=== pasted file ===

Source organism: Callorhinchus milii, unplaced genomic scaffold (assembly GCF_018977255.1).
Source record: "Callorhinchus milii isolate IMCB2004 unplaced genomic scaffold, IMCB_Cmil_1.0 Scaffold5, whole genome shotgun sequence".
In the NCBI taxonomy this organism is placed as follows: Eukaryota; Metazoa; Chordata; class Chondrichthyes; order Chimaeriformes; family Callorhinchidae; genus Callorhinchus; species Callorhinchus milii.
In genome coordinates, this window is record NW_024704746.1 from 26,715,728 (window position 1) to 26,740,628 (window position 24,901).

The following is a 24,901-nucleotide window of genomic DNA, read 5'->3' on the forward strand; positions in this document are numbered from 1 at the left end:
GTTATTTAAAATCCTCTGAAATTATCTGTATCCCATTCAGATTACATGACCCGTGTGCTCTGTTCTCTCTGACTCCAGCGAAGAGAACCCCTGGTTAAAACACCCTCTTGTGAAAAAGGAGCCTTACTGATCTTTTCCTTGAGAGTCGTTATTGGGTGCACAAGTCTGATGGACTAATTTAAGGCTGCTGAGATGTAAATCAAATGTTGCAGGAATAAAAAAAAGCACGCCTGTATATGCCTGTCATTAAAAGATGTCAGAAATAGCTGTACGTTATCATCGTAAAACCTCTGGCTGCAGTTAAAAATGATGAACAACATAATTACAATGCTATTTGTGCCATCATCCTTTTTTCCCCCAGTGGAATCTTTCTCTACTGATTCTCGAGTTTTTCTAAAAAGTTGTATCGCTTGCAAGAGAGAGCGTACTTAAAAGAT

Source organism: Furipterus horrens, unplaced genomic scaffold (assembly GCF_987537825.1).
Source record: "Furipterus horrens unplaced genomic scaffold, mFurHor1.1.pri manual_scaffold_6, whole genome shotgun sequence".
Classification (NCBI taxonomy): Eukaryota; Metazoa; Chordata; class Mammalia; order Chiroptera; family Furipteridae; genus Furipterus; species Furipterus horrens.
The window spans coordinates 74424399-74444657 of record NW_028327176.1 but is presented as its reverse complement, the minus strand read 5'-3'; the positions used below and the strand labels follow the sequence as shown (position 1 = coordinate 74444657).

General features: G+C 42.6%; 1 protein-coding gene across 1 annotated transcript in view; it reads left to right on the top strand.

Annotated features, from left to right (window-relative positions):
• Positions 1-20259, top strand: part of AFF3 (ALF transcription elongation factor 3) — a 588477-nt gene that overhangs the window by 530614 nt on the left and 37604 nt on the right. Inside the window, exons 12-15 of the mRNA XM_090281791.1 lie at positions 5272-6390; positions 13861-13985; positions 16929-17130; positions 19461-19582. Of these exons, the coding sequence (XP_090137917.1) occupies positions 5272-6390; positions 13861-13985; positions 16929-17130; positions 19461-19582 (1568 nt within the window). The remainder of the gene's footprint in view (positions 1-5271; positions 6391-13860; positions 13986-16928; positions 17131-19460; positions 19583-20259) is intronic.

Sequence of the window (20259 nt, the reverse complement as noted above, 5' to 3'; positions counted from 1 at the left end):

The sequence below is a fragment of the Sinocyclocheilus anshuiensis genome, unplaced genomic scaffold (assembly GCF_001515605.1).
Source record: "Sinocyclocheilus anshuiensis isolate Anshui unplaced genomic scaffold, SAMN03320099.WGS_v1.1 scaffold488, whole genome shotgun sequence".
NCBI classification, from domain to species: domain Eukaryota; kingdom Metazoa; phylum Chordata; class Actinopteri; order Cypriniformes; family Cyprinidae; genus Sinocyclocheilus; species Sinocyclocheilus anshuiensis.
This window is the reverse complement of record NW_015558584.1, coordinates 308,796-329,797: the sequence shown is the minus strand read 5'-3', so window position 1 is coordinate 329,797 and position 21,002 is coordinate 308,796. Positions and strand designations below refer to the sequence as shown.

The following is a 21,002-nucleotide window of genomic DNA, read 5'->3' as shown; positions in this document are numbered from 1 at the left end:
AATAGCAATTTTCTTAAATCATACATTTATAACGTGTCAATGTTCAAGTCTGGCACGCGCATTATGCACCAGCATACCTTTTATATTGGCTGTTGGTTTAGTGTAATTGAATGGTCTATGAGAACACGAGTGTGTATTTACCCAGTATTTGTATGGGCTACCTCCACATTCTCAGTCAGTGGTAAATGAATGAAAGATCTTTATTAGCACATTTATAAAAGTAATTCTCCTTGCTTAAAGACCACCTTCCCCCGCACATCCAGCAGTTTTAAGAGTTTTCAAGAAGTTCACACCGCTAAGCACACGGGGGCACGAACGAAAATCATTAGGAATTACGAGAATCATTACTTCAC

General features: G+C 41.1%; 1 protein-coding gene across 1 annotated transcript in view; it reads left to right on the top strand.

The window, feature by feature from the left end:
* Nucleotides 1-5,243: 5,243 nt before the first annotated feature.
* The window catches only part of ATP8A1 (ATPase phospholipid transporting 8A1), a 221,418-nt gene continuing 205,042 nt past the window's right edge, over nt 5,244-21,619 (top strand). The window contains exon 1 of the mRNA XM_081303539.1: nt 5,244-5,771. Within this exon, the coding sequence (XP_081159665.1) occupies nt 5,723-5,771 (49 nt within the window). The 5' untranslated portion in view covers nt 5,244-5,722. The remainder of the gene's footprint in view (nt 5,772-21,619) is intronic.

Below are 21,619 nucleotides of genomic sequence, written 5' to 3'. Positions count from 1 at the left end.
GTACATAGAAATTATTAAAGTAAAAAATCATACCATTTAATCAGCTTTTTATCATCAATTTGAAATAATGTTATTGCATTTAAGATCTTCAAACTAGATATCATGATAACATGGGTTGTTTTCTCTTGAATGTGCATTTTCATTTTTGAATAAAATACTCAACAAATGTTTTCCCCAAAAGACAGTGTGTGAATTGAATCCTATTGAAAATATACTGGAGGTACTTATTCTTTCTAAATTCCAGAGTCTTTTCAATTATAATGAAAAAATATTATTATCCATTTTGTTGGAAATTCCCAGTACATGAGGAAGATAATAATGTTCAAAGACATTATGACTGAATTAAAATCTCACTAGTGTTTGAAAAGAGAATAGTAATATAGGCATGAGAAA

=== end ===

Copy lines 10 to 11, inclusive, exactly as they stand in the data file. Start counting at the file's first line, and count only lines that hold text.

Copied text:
The window spans coordinates 74424399-74444657 of record NW_028327176.1 but is presented as its reverse complement, the minus strand read 5'-3'; the positions used below and the strand labels follow the sequence as shown (position 1 = coordinate 74444657).

General features: G+C 42.6%; 1 protein-coding gene across 1 annotated transcript in view; it reads left to right on the top strand.